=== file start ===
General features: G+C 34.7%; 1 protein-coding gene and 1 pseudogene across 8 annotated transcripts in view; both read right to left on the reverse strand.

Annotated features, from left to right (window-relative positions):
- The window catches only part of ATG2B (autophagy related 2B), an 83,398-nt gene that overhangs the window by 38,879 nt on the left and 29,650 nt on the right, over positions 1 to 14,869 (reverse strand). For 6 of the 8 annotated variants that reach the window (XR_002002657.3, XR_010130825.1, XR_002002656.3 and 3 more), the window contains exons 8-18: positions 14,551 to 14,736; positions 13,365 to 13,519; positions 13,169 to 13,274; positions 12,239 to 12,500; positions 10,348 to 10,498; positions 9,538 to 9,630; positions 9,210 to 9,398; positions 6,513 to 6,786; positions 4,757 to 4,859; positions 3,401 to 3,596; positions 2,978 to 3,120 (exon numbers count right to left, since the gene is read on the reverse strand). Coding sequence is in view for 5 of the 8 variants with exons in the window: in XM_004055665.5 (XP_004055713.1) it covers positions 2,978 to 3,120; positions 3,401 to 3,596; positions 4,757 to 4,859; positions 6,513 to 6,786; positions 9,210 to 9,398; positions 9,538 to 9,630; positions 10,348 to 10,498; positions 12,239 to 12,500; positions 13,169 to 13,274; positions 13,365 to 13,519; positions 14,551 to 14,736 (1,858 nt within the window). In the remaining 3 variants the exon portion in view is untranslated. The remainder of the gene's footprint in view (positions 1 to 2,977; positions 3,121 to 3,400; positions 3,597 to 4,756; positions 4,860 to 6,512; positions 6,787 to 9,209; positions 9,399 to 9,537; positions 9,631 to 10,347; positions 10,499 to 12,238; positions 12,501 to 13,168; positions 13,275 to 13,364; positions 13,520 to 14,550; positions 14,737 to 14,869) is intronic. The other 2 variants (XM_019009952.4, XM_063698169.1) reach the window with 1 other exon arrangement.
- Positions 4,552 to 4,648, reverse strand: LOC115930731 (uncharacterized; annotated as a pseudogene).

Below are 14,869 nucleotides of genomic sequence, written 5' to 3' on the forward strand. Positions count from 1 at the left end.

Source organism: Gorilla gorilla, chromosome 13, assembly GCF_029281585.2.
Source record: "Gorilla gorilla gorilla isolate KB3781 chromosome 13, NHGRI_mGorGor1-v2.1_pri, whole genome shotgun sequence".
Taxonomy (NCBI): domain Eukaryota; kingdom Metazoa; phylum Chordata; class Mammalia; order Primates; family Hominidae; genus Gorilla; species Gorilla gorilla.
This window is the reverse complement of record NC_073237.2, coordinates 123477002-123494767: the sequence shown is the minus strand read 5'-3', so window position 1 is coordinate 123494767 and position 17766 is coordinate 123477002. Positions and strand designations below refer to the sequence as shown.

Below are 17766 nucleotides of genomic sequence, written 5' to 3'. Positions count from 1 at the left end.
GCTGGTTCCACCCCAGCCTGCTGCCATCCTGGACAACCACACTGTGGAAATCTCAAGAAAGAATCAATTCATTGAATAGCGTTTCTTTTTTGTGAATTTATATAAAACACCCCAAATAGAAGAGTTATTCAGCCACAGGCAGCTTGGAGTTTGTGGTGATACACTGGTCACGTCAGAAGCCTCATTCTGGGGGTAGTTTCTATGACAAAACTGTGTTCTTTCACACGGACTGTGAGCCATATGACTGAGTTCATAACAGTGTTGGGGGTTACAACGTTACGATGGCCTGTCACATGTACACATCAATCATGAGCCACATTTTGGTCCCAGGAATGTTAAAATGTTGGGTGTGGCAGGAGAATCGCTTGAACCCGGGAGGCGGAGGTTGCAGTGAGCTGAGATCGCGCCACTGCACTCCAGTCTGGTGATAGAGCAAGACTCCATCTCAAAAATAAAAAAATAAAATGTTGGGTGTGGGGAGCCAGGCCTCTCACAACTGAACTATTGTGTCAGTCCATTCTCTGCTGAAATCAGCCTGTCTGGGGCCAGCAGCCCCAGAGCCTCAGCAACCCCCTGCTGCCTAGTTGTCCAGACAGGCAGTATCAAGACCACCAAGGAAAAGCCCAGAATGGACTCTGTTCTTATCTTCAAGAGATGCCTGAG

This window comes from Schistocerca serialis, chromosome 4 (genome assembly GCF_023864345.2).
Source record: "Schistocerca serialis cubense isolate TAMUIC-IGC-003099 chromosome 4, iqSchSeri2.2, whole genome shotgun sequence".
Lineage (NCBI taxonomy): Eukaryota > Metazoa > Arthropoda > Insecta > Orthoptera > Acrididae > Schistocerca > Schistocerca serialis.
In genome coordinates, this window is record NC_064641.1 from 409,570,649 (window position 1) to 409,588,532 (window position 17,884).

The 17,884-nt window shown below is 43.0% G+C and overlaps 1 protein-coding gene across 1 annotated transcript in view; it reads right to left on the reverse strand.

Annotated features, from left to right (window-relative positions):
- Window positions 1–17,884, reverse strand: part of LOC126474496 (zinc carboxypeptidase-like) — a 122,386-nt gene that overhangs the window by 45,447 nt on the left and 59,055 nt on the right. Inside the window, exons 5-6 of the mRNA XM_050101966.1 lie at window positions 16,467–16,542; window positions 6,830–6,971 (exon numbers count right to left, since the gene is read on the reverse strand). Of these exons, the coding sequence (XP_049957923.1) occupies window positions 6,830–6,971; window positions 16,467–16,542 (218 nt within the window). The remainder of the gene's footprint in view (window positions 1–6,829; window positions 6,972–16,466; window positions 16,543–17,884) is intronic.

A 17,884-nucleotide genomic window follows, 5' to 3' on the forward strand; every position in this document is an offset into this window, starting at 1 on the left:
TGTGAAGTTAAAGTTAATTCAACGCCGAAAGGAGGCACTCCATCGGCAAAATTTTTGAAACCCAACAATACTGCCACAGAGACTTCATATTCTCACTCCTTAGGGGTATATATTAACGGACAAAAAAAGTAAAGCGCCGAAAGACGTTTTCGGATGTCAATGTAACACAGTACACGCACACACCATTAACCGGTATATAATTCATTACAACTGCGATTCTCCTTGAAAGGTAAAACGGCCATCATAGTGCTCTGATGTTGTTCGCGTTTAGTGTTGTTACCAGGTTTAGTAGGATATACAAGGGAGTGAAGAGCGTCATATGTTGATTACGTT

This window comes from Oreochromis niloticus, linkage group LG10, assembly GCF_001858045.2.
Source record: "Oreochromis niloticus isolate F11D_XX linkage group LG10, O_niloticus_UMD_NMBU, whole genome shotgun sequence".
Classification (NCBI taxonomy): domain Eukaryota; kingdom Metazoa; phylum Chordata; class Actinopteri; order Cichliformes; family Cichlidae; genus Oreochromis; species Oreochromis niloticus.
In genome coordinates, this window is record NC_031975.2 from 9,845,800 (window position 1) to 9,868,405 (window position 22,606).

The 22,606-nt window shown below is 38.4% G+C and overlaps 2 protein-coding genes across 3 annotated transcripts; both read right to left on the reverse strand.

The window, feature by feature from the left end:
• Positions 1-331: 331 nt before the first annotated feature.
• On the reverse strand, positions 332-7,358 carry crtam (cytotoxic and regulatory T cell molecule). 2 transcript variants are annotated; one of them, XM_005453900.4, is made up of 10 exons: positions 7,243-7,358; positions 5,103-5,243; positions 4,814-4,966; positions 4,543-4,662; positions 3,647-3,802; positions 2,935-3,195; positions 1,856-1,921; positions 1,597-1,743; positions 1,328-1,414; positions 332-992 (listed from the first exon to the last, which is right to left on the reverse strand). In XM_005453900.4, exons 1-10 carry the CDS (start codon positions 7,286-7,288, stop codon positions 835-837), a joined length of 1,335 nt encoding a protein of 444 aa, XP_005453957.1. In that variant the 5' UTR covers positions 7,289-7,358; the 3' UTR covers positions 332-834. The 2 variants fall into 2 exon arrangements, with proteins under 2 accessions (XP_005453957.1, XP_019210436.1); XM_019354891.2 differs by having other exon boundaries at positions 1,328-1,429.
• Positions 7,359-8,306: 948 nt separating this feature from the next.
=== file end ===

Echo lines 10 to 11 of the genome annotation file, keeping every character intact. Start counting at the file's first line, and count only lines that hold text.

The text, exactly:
Below are 17766 nucleotides of genomic sequence, written 5' to 3'. Positions count from 1 at the left end.
GCTGGTTCCACCCCAGCCTGCTGCCATCCTGGACAACCACACTGTGGAAATCTCAAGAAAGAATCAATTCATTGAATAGCGTTTCTTTTTTGTGAATTTATATAAAACACCCCAAATAGAAGAGTTATTCAGCCACAGGCAGCTTGGAGTTTGTGGTGATACACTGGTCACGTCAGAAGCCTCATTCTGGGGGTAGTTTCTATGACAAAACTGTGTTCTTTCACACGGACTGTGAGCCATATGACTGAGTTCATAACAGTGTTGGGGGTTACAACGTTACGATGGCCTGTCACATGTACACATCAATCATGAGCCACATTTTGGTCCCAGGAATGTTAAAATGTTGGGTGTGGCAGGAGAATCGCTTGAACCCGGGAGGCGGAGGTTGCAGTGAGCTGAGATCGCGCCACTGCACTCCAGTCTGGTGATAGAGCAAGACTCCATCTCAAAAATAAAAAAATAAAATGTTGGGTGTGGGGAGCCAGGCCTCTCACAACTGAACTATTGTGTCAGTCCATTCTCTGCTGAAATCAGCCTGTCTGGGGCCAGCAGCCCCAGAGCCTCAGCAACCCCCTGCTGCCTAGTTGTCCAGACAGGCAGTATCAAGACCACCAAGGAAAAGCCCAGAATGGACTCTGTTCTTATCTTCAAGAGATGCCTGAG